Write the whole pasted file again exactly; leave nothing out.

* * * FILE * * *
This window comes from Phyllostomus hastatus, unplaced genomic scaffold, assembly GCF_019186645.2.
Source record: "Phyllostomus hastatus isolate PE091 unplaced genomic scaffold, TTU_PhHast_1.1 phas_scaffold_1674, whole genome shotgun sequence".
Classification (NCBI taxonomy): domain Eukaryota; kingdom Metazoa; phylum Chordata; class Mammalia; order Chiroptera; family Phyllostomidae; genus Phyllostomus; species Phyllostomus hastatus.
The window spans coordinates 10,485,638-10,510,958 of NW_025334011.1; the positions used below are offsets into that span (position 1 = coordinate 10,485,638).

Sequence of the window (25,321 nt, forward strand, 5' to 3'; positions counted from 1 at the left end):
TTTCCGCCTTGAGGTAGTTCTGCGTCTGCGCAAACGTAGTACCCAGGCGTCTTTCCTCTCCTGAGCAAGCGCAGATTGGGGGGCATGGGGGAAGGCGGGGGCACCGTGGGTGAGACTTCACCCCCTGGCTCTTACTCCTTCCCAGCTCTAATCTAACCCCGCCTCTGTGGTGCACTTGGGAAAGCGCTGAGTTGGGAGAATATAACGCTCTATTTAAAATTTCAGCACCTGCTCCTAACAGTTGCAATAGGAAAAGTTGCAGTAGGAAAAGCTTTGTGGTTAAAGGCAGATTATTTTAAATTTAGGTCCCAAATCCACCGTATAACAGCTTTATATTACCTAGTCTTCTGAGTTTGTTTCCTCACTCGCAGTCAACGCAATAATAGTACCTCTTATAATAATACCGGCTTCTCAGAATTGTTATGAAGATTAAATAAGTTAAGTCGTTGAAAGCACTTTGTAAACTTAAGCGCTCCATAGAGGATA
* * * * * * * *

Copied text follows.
This window comes from Phyllostomus hastatus, unplaced genomic scaffold, assembly GCF_019186645.2.
Source record: "Phyllostomus hastatus isolate PE091 unplaced genomic scaffold, TTU_PhHast_1.1 phas_scaffold_1674, whole genome shotgun sequence".
Classification (NCBI taxonomy): domain Eukaryota; kingdom Metazoa; phylum Chordata; class Mammalia; order Chiroptera; family Phyllostomidae; genus Phyllostomus; species Phyllostomus hastatus.
The window spans coordinates 10,485,638-10,510,958 of NW_025334011.1; the positions used below are offsets into that span (position 1 = coordinate 10,485,638).

Sequence of the window (25,321 nt, forward strand, 5' to 3'; positions counted from 1 at the left end):
TTTCCGCCTTGAGGTAGTTCTGCGTCTGCGCAAACGTAGTACCCAGGCGTCTTTCCTCTCCTGAGCAAGCGCAGATTGGGGGGCATGGGGGAAGGCGGGGGCACCGTGGGTGAGACTTCACCCCCTGGCTCTTACTCCTTCCCAGCTCTAATCTAACCCCGCCTCTGTGGTGCACTTGGGAAAGCGCTGAGTTGGGAGAATATAACGCTCTATTTAAAATTTCAGCACCTGCTCCTAACAGTTGCAATAGGAAAAGTTGCAGTAGGAAAAGCTTTGTGGTTAAAGGCAGATTATTTTAAATTTAGGTCCCAAATCCACCGTATAACAGCTTTATATTACCTAGTCTTCTGAGTTTGTTTCCTCACTCGCAGTCAACGCAATAATAGTACCTCTTATAATAATACCGGCTTCTCAGAATTGTTATGAAGATTAAATAAGTTAAGTCGTTGAAAGCACTTTGTAAACTTAAGCGCTCCATAGAGGATA